the building blocks of egyptian dining

Alright, it’s at the end, but I need to put in an entry on the basics available, photos or not. These basics are the ‘salads’ as they are often referred to on menus in English, though they can also be found under appetizers.

First up is our favourite, baba ghanoug, or as it’s known back home (from the Lebanese) baba ghanoush. Made from blended, baked eggplants and spices, it ideally has a nice smoky taste to it. We tried this all over and found two places where it really shone – the fancy hotel buffet we gorged at (pictured here with pomegranate) and Sofra in Luxor – but it was nice to have every time.

Hummus follows quite closely, mostly because Christine liked baba ghanoug more – they’d be a tie for me. Made of mashed chickpeas, tahnini (sesame paste), oil, and often a bit of lemon juice, it’s proteintastic and is wonderful with the pita bread you get everywhere. It’s best when it’s nice and creamy – good olive oil will give it the best consistency.

Tabbouleh isn’t terribly common here, being a Lebanese dish, but it can be found on a few menus. Parsley, tomatoes, cucumbers, and lemon juice make up this vegetable salad. It’s not my favourite, though when it’s done really well, it’s really good.

Foul is possibly the most basic food in Egypt. Made from smushed fava beans and spices (though sometimes it’s just the beans, really basic), it always comes with bread – either inside a sandwich (sometimes also with falafel) or on the side for dipping. If it’s on a plate, it often gets a dollop of olive oil for flavour. Sometimes it comes with a bit of spicy green pepper sauce/relish that gives it a great kick. We’ve only had this in Sinai in the east and in Jordan, but I like it a lot.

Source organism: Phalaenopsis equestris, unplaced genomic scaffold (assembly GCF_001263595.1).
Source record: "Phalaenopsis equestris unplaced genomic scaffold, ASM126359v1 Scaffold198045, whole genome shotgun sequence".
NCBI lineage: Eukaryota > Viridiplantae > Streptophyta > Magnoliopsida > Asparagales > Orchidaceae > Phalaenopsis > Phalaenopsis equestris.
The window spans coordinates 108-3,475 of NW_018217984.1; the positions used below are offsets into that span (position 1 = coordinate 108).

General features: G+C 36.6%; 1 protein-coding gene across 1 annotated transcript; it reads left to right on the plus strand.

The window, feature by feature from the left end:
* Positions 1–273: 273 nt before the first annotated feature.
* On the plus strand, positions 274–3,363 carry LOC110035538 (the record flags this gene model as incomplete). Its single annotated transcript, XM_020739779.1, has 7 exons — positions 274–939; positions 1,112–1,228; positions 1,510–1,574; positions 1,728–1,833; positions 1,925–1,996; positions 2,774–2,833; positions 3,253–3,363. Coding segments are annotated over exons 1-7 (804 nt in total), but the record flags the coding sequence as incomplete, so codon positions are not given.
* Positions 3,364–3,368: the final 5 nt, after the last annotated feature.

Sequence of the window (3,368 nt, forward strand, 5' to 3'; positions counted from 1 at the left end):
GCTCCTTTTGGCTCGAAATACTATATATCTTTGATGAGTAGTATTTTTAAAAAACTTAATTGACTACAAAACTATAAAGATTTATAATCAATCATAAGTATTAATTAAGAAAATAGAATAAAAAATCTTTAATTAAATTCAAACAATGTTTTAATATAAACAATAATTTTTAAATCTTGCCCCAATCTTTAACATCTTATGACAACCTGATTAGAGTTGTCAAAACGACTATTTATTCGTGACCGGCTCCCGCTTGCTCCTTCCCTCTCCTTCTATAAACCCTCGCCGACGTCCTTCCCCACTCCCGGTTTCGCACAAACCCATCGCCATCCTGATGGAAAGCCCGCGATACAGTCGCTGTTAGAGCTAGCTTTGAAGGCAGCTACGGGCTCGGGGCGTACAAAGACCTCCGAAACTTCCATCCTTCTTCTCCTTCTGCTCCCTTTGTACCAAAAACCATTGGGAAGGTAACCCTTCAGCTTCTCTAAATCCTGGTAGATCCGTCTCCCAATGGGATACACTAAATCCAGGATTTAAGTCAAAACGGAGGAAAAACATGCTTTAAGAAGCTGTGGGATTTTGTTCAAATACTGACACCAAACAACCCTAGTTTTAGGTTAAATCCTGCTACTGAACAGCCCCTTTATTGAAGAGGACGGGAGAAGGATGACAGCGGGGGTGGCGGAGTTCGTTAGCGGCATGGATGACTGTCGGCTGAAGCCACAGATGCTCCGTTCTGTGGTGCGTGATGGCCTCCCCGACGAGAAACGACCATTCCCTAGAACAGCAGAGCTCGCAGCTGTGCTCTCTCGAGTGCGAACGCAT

Ta’miyya (or as it’s known outside of Egypt, falafel) is fava bean paste with spices (or sometimes too much salt), rolled into a ball and deep fried. This is the other most basic food and has a long history. I think. I’d guess so, considering it’s made from the same thing as foul – beans! A cup of these costs almost nothing and, depending on where you go, fills you up in a delicious way. It’s the dish of a thousand variations, even though you don’t know what can be varied.

Lastly, we’ve got stuffed grape vine leaves. If you go to local markets, you can find grape leaves out for these little buggers. Spiced rice inside the leaves fills you up pretty quickly. They’re usually accompanied by labna, a delicious yogurt dip.

There are often other choices that can be found here and there, but they’re not always dependable. Coleslaw, potato salad, garlic tomato salad (really nice and garlicky!), and often different things with eggplant.

If you want to eat for cheap in Egypt, this is where you have to head. Healthy, tasty, and filling: there’s a reason they’re available everywhere.

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